'The nose knows'
Clancy came to town Tuesday and immediately went to work searching for mercury. He isn't a human. Clancy is a black-chocolate Labrador retriever with a bit of hound, and is owned and used by the Minnesota Pollution Control Agency in school demons...
Clancy came to town Tuesday and immediately went to work searching for mercury.
He isn't a human. Clancy is a black-chocolate Labrador retriever with a bit of hound, and is owned and used by the Minnesota Pollution Control Agency in school demonstrations and actual efforts to find liquefied mercury and mercury-bearing equipment.
Clancy and his handler, MPCA mercury educator Carol Hubbard, visited the Detroit Lakes High School Tuesday.
MPCA regional information officer Dan Olson, Detroit Lakes, said the pair will spend about a week visiting area schools and demonstrating Clancy's unique skills.
"He is only one of two dogs in the world that can sniff out mercury," shared Olson.
Clancy is used by the MPCA in its statewide Mercury-Free Zone Program, which began in October 2001.
When on the job, Clancy and Hubbard will go to areas inside buildings where mercury or mercury-bearing equipment was once used or may have been used, such as science classrooms.
The mercury may have escaped, for example, from a broken thermometer. Although efforts were made to clean it up, Olson said remnants may remain in floor cracks, behind cabinets or in desk drawers.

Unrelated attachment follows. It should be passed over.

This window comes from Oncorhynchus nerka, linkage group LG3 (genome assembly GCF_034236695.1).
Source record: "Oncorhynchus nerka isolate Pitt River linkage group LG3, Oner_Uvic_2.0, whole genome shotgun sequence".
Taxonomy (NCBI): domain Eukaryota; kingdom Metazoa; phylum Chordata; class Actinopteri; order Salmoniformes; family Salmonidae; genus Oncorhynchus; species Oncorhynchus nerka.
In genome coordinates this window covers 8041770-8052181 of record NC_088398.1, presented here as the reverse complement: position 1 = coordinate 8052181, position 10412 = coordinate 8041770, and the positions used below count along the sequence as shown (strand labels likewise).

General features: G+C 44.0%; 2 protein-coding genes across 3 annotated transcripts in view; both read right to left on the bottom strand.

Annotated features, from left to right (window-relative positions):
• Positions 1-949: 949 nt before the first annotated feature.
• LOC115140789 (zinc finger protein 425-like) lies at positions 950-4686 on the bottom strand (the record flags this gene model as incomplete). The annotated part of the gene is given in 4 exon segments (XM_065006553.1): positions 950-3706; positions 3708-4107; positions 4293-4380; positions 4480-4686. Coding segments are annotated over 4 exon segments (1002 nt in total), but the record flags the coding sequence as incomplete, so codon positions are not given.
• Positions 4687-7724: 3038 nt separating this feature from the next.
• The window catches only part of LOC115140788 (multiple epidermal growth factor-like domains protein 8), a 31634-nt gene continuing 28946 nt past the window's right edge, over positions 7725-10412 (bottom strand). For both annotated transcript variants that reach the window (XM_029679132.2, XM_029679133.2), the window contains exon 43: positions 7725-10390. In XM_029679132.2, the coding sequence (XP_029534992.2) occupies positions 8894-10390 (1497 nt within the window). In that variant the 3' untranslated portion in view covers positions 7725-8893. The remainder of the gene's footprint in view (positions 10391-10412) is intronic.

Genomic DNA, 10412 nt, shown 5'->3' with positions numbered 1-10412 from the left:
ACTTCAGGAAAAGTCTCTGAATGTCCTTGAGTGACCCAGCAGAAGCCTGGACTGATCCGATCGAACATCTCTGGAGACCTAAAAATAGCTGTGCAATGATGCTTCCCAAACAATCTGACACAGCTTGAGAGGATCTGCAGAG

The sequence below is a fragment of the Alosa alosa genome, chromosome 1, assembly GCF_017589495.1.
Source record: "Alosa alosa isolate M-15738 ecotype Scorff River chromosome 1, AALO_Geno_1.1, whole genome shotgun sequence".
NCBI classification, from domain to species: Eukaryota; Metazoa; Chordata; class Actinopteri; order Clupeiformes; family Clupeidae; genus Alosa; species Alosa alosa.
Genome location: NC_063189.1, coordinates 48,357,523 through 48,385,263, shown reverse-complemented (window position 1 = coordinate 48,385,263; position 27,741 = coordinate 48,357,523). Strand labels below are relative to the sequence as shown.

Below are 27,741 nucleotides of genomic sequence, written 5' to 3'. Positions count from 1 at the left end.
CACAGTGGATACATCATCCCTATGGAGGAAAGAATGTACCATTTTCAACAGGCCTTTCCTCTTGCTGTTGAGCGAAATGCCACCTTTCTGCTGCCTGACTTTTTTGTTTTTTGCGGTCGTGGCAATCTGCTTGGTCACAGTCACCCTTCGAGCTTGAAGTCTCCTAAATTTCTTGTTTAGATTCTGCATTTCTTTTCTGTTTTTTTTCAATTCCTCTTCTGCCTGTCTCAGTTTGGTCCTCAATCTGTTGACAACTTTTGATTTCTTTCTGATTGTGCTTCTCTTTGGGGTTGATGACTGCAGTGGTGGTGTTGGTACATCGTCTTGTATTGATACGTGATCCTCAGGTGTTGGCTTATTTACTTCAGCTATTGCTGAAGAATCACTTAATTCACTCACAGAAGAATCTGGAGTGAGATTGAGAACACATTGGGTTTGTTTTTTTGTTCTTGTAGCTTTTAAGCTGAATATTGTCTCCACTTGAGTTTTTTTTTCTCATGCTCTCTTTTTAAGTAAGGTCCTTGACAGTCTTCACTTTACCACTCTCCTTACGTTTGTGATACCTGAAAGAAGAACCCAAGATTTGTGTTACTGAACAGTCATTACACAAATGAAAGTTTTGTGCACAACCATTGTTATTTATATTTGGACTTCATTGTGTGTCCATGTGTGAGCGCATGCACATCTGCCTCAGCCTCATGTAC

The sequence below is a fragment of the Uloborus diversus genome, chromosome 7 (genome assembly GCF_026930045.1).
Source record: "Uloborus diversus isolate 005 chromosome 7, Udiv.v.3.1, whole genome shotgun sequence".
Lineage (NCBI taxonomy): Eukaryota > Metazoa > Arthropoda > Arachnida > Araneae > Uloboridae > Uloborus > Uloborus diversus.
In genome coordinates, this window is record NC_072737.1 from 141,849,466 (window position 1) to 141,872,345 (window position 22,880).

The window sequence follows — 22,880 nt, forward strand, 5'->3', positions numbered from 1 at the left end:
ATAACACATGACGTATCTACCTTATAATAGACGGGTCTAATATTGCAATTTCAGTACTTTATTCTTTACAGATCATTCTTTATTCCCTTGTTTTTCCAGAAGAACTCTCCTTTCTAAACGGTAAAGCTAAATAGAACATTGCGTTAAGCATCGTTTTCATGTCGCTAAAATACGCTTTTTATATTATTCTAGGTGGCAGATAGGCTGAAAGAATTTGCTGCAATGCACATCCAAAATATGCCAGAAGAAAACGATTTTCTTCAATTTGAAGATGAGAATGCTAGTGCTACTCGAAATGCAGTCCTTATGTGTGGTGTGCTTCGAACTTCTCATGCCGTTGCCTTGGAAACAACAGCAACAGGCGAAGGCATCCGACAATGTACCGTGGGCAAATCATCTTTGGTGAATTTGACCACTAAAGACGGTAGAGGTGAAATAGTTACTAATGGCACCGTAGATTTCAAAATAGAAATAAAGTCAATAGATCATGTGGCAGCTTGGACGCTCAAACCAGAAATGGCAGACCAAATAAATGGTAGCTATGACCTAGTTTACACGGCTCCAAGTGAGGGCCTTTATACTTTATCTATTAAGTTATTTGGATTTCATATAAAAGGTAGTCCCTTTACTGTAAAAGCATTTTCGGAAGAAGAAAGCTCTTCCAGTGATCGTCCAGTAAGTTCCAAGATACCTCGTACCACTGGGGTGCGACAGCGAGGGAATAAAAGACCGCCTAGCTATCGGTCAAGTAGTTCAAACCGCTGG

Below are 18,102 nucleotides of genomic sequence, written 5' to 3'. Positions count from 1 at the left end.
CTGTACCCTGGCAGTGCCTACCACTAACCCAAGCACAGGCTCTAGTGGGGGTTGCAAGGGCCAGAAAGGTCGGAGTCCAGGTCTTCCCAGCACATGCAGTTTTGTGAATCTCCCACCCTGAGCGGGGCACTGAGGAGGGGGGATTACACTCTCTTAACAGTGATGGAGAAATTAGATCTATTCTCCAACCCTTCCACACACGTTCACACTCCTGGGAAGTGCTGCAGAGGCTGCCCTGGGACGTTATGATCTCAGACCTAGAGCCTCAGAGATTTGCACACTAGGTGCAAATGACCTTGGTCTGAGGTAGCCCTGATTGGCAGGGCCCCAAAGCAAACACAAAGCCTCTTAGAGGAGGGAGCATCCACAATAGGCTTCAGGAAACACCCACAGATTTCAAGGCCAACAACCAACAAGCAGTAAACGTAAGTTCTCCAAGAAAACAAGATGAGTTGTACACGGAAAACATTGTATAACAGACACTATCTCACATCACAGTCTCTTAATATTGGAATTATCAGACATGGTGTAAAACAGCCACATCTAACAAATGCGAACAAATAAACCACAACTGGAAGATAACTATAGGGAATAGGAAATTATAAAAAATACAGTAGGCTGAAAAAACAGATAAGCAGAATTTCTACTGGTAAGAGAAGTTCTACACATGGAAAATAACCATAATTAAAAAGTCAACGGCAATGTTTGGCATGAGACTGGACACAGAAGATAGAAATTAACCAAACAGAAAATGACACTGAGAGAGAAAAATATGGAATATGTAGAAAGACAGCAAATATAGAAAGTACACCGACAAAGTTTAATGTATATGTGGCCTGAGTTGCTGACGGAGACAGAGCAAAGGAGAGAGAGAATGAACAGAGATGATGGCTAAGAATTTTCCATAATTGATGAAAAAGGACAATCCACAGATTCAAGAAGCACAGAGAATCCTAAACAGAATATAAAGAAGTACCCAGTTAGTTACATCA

Because mercury won't evaporate, Olson said the toxic material will just "sit there" and thus poses a threat to anyone unwittingly coming into contact with it.
Clancy, approximately six or seven years old, was obtained by MPCA from the Humane Society. He was chosen for the work because of his enthusiastic and persistent passion to play with a tennis ball. Olson said those characteristics are ideal in searching for and locating mercury.
The St. Paul Police Department Canine Unit assisted Hubbard in training Clancy, as police K-9 trainers know how to train dogs to find illegal and dangerous substances.
"He doesn't quit until he finds something," stressed Olson of Clancy's skill level.
And that also makes Clancy an ideal tool by which to educate students, even teachers, about mercury.
"The important message when they bring Clancy around is if you find mercury don't touch it," said Olson. "It is especially harmful to children because it affects them in their developmental ages."
A sample of Clancy's blood is taken every three months for a mercury analysis. Each test has found the amount of mercury exposure is below the detection level.
MPCA scientists think the concentrations of mercury that Clancy will be exposed to are far too low to affect him during his lifetime.